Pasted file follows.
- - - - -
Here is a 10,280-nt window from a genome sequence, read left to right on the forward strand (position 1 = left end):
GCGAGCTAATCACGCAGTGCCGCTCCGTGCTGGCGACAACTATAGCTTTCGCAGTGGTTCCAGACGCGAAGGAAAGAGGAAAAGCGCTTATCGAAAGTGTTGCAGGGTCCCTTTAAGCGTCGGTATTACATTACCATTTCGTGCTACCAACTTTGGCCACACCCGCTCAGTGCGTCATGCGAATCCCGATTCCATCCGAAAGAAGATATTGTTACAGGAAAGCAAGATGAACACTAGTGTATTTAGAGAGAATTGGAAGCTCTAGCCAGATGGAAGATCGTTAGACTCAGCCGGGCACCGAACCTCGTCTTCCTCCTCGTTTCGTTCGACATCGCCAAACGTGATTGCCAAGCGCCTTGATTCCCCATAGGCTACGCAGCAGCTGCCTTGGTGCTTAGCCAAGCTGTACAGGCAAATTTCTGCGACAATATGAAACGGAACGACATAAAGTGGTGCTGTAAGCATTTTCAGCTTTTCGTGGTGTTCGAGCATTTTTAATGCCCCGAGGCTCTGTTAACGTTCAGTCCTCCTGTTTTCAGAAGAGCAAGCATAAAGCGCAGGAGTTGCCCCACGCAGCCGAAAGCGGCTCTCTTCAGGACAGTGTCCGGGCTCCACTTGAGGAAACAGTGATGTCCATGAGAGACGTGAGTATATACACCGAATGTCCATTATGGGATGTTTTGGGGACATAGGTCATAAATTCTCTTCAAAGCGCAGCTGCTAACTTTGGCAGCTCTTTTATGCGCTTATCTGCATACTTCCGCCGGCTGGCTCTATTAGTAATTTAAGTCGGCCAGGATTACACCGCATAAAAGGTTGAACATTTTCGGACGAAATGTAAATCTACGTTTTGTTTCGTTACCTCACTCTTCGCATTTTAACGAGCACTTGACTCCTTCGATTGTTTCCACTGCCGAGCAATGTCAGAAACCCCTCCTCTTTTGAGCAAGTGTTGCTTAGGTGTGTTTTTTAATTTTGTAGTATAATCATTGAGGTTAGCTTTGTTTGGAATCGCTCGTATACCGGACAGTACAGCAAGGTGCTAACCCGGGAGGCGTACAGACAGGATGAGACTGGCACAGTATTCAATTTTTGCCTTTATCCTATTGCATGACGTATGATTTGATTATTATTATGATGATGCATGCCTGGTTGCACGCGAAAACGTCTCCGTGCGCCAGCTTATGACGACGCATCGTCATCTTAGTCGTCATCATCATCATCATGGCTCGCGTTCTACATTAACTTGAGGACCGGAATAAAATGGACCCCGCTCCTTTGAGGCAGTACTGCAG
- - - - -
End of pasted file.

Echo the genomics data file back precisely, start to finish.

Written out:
Here is a 10,280-nt window from a genome sequence, read left to right on the forward strand (position 1 = left end):
GCGAGCTAATCACGCAGTGCCGCTCCGTGCTGGCGACAACTATAGCTTTCGCAGTGGTTCCAGACGCGAAGGAAAGAGGAAAAGCGCTTATCGAAAGTGTTGCAGGGTCCCTTTAAGCGTCGGTATTACATTACCATTTCGTGCTACCAACTTTGGCCACACCCGCTCAGTGCGTCATGCGAATCCCGATTCCATCCGAAAGAAGATATTGTTACAGGAAAGCAAGATGAACACTAGTGTATTTAGAGAGAATTGGAAGCTCTAGCCAGATGGAAGATCGTTAGACTCAGCCGGGCACCGAACCTCGTCTTCCTCCTCGTTTCGTTCGACATCGCCAAACGTGATTGCCAAGCGCCTTGATTCCCCATAGGCTACGCAGCAGCTGCCTTGGTGCTTAGCCAAGCTGTACAGGCAAATTTCTGCGACAATATGAAACGGAACGACATAAAGTGGTGCTGTAAGCATTTTCAGCTTTTCGTGGTGTTCGAGCATTTTTAATGCCCCGAGGCTCTGTTAACGTTCAGTCCTCCTGTTTTCAGAAGAGCAAGCATAAAGCGCAGGAGTTGCCCCACGCAGCCGAAAGCGGCTCTCTTCAGGACAGTGTCCGGGCTCCACTTGAGGAAACAGTGATGTCCATGAGAGACGTGAGTATATACACCGAATGTCCATTATGGGATGTTTTGGGGACATAGGTCATAAATTCTCTTCAAAGCGCAGCTGCTAACTTTGGCAGCTCTTTTATGCGCTTATCTGCATACTTCCGCCGGCTGGCTCTATTAGTAATTTAAGTCGGCCAGGATTACACCGCATAAAAGGTTGAACATTTTCGGACGAAATGTAAATCTACGTTTTGTTTCGTTACCTCACTCTTCGCATTTTAACGAGCACTTGACTCCTTCGATTGTTTCCACTGCCGAGCAATGTCAGAAACCCCTCCTCTTTTGAGCAAGTGTTGCTTAGGTGTGTTTTTTAATTTTGTAGTATAATCATTGAGGTTAGCTTTGTTTGGAATCGCTCGTATACCGGACAGTACAGCAAGGTGCTAACCCGGGAGGCGTACAGACAGGATGAGACTGGCACAGTATTCAATTTTTGCCTTTATCCTATTGCATGACGTATGATTTGATTATTATTATGATGATGCATGCCTGGTTGCACGCGAAAACGTCTCCGTGCGCCAGCTTATGACGACGCATCGTCATCTTAGTCGTCATCATCATCATCATGGCTCGCGTTCTACATTAACTTGAGGACCGGAATAAAATGGACCCCGCTCCTTTGAGGCAGTACTGCAG